Honestly though this 7″ could sound like a wasp moshing in a biscuit tin and I’d probably still give it a positive review  just because Pepper and his mates like ALL the stupid shit that I post on Instagram. As you can see, my support is easily purchased.

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Unjust – Manchester Straight Edge

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Hot on the heels of Survival, Insist and Below comes yet another straight edge band from the other end of the M62. Fronted by man mountain Mike Porter, a fellow more used to wrecking shop in front of the stage than holding court on top of it and comprised of assorted scallywags and rapscallions drawn from the iron ranks of the Manchester Straight Edge. I have a lot of time for these guys. I have said it before and I’ll say it again Manchester hardcore does not pose, it don’t pretend  to be something it’s not. They just get on with the business of hardcore, and clearly business is good.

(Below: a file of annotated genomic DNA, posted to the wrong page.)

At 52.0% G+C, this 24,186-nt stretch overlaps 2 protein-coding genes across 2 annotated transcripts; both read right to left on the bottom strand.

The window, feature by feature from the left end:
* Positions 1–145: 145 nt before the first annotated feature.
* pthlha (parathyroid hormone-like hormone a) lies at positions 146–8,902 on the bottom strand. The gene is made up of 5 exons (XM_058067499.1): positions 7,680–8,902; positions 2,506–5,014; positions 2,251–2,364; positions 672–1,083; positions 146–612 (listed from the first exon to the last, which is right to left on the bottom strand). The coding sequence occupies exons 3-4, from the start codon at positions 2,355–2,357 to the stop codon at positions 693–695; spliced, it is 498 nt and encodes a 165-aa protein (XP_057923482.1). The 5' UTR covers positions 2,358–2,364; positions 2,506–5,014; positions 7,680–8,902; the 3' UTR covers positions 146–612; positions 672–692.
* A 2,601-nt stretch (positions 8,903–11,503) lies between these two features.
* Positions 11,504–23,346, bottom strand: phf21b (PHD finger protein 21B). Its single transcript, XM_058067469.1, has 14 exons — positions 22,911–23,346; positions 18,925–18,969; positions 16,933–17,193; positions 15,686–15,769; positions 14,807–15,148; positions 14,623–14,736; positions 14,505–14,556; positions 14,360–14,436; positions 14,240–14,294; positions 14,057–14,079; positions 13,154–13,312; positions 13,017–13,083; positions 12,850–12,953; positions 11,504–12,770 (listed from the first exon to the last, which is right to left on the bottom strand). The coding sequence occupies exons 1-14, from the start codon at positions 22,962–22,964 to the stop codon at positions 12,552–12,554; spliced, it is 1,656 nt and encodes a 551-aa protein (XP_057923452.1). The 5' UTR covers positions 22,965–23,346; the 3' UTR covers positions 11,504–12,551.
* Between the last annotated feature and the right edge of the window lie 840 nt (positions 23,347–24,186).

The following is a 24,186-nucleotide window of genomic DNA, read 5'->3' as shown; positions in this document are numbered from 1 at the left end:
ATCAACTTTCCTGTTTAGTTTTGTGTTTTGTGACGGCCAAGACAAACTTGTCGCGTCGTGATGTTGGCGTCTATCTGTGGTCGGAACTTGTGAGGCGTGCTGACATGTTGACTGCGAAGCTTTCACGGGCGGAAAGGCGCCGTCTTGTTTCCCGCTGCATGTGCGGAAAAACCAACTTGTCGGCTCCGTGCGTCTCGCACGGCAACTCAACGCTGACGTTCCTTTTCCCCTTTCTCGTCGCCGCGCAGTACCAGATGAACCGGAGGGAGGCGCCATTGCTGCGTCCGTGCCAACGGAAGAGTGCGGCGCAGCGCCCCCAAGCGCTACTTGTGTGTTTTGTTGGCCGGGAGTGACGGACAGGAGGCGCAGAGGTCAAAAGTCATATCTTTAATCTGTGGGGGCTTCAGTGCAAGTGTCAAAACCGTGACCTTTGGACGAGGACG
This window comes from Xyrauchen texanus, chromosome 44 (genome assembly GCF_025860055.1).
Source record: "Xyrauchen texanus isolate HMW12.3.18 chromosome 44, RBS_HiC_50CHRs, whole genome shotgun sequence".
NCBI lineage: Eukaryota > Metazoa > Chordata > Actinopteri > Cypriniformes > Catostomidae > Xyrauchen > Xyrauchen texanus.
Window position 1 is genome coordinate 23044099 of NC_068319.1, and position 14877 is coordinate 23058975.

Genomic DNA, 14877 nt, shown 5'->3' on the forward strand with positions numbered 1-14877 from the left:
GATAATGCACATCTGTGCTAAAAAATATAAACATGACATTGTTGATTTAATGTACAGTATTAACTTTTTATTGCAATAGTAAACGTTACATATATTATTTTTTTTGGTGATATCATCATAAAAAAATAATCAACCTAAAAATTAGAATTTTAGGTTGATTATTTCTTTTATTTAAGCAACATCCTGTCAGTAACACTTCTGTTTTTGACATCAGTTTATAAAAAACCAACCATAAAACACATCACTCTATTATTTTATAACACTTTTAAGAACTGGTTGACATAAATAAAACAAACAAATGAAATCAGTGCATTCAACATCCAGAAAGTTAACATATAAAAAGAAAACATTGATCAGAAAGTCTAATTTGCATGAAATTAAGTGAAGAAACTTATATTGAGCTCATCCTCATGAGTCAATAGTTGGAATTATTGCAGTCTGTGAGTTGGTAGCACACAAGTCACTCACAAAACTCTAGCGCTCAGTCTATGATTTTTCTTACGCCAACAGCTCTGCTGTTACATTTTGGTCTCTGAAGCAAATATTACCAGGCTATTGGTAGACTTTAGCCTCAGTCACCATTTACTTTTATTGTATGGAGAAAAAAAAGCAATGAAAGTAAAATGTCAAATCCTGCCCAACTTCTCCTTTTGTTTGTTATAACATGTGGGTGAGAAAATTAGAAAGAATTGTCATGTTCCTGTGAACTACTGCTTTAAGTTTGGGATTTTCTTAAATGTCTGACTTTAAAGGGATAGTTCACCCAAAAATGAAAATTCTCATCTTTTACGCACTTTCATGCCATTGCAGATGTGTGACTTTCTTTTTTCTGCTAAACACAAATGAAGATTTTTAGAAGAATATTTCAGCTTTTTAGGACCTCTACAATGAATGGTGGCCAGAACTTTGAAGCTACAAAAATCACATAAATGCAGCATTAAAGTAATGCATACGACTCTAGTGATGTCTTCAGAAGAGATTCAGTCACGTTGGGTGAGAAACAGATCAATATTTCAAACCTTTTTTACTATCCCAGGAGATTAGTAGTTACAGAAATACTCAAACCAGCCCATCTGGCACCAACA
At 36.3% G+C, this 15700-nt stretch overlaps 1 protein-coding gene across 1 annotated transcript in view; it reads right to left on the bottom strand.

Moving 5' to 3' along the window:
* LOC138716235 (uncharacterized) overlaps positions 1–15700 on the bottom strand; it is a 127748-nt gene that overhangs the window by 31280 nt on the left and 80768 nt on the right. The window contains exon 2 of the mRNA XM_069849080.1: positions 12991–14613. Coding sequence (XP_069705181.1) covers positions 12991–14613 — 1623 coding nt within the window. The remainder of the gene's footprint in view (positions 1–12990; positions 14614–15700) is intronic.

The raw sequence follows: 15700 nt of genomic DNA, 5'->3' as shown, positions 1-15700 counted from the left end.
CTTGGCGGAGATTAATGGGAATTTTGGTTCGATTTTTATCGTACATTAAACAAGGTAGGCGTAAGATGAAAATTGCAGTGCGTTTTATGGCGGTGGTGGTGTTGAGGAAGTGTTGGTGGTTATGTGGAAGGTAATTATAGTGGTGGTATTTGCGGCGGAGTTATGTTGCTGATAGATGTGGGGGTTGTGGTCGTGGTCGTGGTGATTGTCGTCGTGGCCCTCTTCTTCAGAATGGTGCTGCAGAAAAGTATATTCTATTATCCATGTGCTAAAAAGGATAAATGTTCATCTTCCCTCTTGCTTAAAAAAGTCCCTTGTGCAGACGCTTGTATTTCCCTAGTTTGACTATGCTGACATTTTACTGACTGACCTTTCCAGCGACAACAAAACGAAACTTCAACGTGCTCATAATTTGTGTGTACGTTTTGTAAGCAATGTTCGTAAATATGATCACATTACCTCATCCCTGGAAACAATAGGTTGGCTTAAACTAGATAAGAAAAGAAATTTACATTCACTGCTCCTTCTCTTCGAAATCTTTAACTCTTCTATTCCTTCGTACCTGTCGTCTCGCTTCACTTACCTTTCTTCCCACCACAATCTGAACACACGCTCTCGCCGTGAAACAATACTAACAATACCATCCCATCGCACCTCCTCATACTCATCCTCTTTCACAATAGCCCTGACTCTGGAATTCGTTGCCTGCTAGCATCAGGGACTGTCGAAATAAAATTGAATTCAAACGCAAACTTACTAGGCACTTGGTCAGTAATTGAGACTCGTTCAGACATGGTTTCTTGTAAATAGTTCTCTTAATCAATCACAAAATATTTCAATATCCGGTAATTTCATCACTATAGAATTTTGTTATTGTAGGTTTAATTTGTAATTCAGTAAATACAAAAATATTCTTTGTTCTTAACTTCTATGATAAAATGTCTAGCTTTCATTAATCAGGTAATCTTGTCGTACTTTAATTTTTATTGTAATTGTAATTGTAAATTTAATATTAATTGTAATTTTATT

Unjust hit the line hard, their intro got that same bounce that Breakdown had in ’87 but that’s certainly not indicative of their sound as a whole. Musically this is bang on point late 80‘s straight edge hardcore but taking inspiration from the likes of Seattle’s Brotherhood or Clevo hayseeds Confront rather than the more obvious clean cut youth crew influences. Laying down the law on opening track Clear Sight, Porters belicose vocals have a furious thick necked quality like Mean Steve did on Payday or Wasted Life. Second track See Straight reminds me of Side By Side, with frantic fast verses crashing into the kind of wicked hard chorus/breakdowns that guarantee wild behaviour. Lyrically it’s nowt fresh. Straight forward, simplistic and catchy enough to ensure  finger pointing, pile on’s and mic grabs galore.

Unjust smack you in the teeth with with a rugged demo thats all over and done with in less than 5 minutes. It’s scrappy hardcore as it should be played and for those looking for homegrown straight edge with a distinctly No Tolerance flavour, Unjust could be just the band for you. But don’t take my word for it, the band have made the demo available on their bandcamp page HERE And I believe that Jimmy over at New Instinct records will be making physical copies of the demo available to purchase imminently so go HERE to stay updated and to investigate his other releases.

Unjust will be playing in Leeds at the new breed of straight edge showcase at the Temple Of Boom on February 21st alongside Insist and Regiment.